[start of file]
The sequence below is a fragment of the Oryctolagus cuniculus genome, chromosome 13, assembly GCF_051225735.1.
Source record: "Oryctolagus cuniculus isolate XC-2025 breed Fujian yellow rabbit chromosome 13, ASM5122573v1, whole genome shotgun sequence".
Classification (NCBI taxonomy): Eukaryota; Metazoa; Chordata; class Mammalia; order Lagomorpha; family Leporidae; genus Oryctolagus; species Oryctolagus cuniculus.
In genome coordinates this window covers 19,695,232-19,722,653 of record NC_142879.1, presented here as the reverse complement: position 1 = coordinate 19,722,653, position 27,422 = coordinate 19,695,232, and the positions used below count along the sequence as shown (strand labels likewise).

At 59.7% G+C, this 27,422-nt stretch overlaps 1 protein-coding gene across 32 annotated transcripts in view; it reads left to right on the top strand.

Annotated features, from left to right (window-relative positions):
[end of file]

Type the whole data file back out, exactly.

The sequence below is a fragment of the Oryctolagus cuniculus genome, chromosome 13, assembly GCF_051225735.1.
Source record: "Oryctolagus cuniculus isolate XC-2025 breed Fujian yellow rabbit chromosome 13, ASM5122573v1, whole genome shotgun sequence".
Classification (NCBI taxonomy): Eukaryota; Metazoa; Chordata; class Mammalia; order Lagomorpha; family Leporidae; genus Oryctolagus; species Oryctolagus cuniculus.
In genome coordinates this window covers 19,695,232-19,722,653 of record NC_142879.1, presented here as the reverse complement: position 1 = coordinate 19,722,653, position 27,422 = coordinate 19,695,232, and the positions used below count along the sequence as shown (strand labels likewise).

At 59.7% G+C, this 27,422-nt stretch overlaps 1 protein-coding gene across 32 annotated transcripts in view; it reads left to right on the top strand.

Annotated features, from left to right (window-relative positions):